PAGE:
When it comes to eating healthy, you have probably heard a lot about Essential Fatty Acids…EFAs…or Omega 3s and Omega 6s. You also probably know that there is good reason to eat these, and that they are essential, pardon the pun, to a healthy diet. What you might not know, however, is that all Omegas are not created equal.
In truth, yes, both are important to a healthy diet. Why? Because they are fatty acids that your body can not produce on its own…as a result, you depend on the foods you eat to get them. They are good for us because they lower bad cholesterol, and support and regulate the cardiovascular, reproductive, immune and nervous systems. Further, they help to manufacture and repair cell membranes and maintain the oil barrier of the skin. The commonly unknown fact, however, is that the ratio in which you eat these EFAs is even more important than consuming them.
An ideal intake ratio of Omega-6 to Omega-3 fatty acids is between 1:1 and 4:1. Unfortunately, American diets tend to have way too much Omega-6 in relation to Omega-3 fatty acids with ratios of 20:1 to 50:1. Why is this an issue? Because this imbalance can contribute to long-term diseases such as heart disease, cancer, asthma, arthritis, and depression. As a result, it is important to amp up your intake of Omega 3s.
How has this imbalance become so prevalent? In part, it is due to the abundance of Omega-6s in processed foods. Processed foods heavily rely on these oils to make foods taste good and have a longer shelf life. So how can you ensure you are getting enough of Omega-3s in your diet? Start eating these Omega-3 rich foods:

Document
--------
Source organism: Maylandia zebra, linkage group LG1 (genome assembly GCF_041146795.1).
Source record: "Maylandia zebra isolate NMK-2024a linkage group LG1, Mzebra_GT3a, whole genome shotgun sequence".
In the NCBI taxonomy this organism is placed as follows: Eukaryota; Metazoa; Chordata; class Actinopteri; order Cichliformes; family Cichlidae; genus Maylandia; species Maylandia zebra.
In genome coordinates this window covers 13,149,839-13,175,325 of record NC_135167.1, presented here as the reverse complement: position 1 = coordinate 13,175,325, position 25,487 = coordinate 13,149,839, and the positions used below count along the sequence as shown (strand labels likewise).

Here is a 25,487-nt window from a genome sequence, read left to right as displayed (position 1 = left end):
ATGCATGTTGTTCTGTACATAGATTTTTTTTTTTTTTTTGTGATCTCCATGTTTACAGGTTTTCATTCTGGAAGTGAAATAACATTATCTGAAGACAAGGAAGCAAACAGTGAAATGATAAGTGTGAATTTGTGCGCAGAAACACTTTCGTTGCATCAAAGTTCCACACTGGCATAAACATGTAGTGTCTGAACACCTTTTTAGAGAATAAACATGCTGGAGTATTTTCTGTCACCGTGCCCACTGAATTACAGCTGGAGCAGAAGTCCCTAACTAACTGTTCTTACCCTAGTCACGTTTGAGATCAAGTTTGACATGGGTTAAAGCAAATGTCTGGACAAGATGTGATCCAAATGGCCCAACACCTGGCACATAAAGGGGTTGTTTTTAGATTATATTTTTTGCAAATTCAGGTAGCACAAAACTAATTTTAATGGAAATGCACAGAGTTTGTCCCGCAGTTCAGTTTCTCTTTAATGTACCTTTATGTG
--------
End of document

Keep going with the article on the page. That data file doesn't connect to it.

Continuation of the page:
- Brussel Sprouts, Cabbage, Cauliflower
- Cooked Soybeans
- Dried Ground Cloves
- Dried Ground Oregano
- Salmon, Halibut, Cod
- Seeds (Flax, mustard)
And, start cutting back on some of these popular, and somewhat overused Omega-6s:
- Corn oil
- Safflower oil
- Sesame oil
- Sunflower oil
- Soybean oil
Other sources of Omega-6s to keep to a minimum include: Black currant seed oil, Borage oil, Evening Primrose oil, Hemp oil, Pumpkin oil, Walnut oil and Wheatgerm oil.
So next time you reach for the safflower or corn oil and think ‘It is an EFA, it must be good,’ make sure you are eating an equal amount of a food rich in Omega-3s.
Are you getting enough Omega-3s? Is your diet high in Omega-6s?
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